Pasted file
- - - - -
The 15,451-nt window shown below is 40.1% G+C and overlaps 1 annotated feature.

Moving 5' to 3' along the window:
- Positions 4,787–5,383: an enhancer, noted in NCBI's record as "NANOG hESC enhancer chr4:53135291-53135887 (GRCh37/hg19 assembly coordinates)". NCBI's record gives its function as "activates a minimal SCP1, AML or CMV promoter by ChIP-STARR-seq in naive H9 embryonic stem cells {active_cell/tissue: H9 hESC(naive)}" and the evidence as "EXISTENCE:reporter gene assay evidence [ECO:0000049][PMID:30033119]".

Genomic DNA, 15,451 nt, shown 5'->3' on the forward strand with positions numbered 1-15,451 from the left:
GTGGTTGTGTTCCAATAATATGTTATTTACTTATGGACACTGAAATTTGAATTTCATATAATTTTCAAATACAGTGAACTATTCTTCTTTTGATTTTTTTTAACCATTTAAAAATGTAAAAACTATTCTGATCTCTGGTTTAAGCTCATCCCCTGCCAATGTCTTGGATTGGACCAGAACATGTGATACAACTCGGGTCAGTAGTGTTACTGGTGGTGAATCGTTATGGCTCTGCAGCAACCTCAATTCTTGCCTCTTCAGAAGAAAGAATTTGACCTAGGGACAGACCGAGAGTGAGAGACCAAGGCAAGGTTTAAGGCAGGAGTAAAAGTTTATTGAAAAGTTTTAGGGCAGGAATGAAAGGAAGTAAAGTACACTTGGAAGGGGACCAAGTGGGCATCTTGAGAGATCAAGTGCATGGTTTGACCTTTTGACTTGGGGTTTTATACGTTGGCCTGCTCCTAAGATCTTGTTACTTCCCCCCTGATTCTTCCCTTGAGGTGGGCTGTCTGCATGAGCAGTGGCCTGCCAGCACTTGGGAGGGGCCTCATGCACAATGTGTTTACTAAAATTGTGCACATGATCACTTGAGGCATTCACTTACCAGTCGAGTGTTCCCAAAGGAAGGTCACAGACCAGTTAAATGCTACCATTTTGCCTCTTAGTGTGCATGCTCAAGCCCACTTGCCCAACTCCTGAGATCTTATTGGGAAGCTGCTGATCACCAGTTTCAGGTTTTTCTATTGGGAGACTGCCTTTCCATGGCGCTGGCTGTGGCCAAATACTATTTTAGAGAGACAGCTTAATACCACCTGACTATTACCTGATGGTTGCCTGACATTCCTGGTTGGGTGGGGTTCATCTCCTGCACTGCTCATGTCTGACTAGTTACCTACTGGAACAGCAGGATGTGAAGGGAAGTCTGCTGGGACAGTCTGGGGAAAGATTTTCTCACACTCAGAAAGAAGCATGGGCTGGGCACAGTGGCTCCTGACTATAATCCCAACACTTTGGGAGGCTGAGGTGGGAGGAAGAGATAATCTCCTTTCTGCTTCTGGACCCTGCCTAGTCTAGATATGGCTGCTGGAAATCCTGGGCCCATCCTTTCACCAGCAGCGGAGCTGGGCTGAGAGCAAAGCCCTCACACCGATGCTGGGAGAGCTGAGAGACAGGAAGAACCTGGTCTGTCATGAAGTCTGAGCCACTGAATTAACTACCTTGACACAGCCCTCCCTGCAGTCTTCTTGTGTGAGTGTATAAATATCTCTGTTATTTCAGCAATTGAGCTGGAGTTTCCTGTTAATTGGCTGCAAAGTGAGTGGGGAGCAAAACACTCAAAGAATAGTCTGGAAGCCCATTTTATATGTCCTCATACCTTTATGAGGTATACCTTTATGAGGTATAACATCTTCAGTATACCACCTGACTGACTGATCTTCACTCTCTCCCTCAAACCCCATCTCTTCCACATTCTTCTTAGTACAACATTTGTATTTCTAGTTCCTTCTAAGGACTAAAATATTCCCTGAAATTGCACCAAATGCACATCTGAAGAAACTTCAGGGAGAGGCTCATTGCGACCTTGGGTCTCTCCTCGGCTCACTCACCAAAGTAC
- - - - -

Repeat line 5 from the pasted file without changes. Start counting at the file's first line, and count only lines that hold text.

GTGGTTGTGTTCCAATAATATGTTATTTACTTATGGACACTGAAATTTGAATTTCATATAATTTTCAAATACAGTGAACTATTCTTCTTTTGATTTTTTTTAACCATTTAAAAATGTAAAAACTATTCTGATCTCTGGTTTAAGCTCATCCCCTGCCAATGTCTTGGATTGGACCAGAACATGTGATACAACTCGGGTCAGTAGTGTTACTGGTGGTGAATCGTTATGGCTCTGCAGCAACCTCAATTCTTGCCTCTTCAGAAGAAAGAATTTGACCTAGGGACAGACCGAGAGTGAGAGACCAAGGCAAGGTTTAAGGCAGGAGTAAAAGTTTATTGAAAAGTTTTAGGGCAGGAATGAAAGGAAGTAAAGTACACTTGGAAGGGGACCAAGTGGGCATCTTGAGAGATCAAGTGCATGGTTTGACCTTTTGACTTGGGGTTTTATACGTTGGCCTGCTCCTAAGATCTTGTTACTTCCCCCCTGATTCTTCCCTTGAGGTGGGCTGTCTGCATGAGCAGTGGCCTGCCAGCACTTGGGAGGGGCCTCATGCACAATGTGTTTACTAAAATTGTGCACATGATCACTTGAGGCATTCACTTACCAGTCGAGTGTTCCCAAAGGAAGGTCACAGACCAGTTAAATGCTACCATTTTGCCTCTTAGTGTGCATGCTCAAGCCCACTTGCCCAACTCCTGAGATCTTATTGGGAAGCTGCTGATCACCAGTTTCAGGTTTTTCTATTGGGAGACTGCCTTTCCATGGCGCTGGCTGTGGCCAAATACTATTTTAGAGAGACAGCTTAATACCACCTGACTATTACCTGATGGTTGCCTGACATTCCTGGTTGGGTGGGGTTCATCTCCTGCACTGCTCATGTCTGACTAGTTACCTACTGGAACAGCAGGATGTGAAGGGAAGTCTGCTGGGACAGTCTGGGGAAAGATTTTCTCACACTCAGAAAGAAGCATGGGCTGGGCACAGTGGCTCCTGACTATAATCCCAACACTTTGGGAGGCTGAGGTGGGAGGAAGAGATAATCTCCTTTCTGCTTCTGGACCCTGCCTAGTCTAGATATGGCTGCTGGAAATCCTGGGCCCATCCTTTCACCAGCAGCGGAGCTGGGCTGAGAGCAAAGCCCTCACACCGATGCTGGGAGAGCTGAGAGACAGGAAGAACCTGGTCTGTCATGAAGTCTGAGCCACTGAATTAACTACCTTGACACAGCCCTCCCTGCAGTCTTCTTGTGTGAGTGTATAAATATCTCTGTTATTTCAGCAATTGAGCTGGAGTTTCCTGTTAATTGGCTGCAAAGTGAGTGGGGAGCAAAACACTCAAAGAATAGTCTGGAAGCCCATTTTATATGTCCTCATACCTTTATGAGGTATACCTTTATGAGGTATAACATCTTCAGTATACCACCTGACTGACTGATCTTCACTCTCTCCCTCAAACCCCATCTCTTCCACATTCTTCTTAGTACAACATTTGTATTTCTAGTTCCTTCTAAGGACTAAAATATTCCCTGAAATTGCACCAAATGCACATCTGAAGAAACTTCAGGGAGAGGCTCATTGCGACCTTGGGTCTCTCCTCGGCTCACTCACCAAAGTAC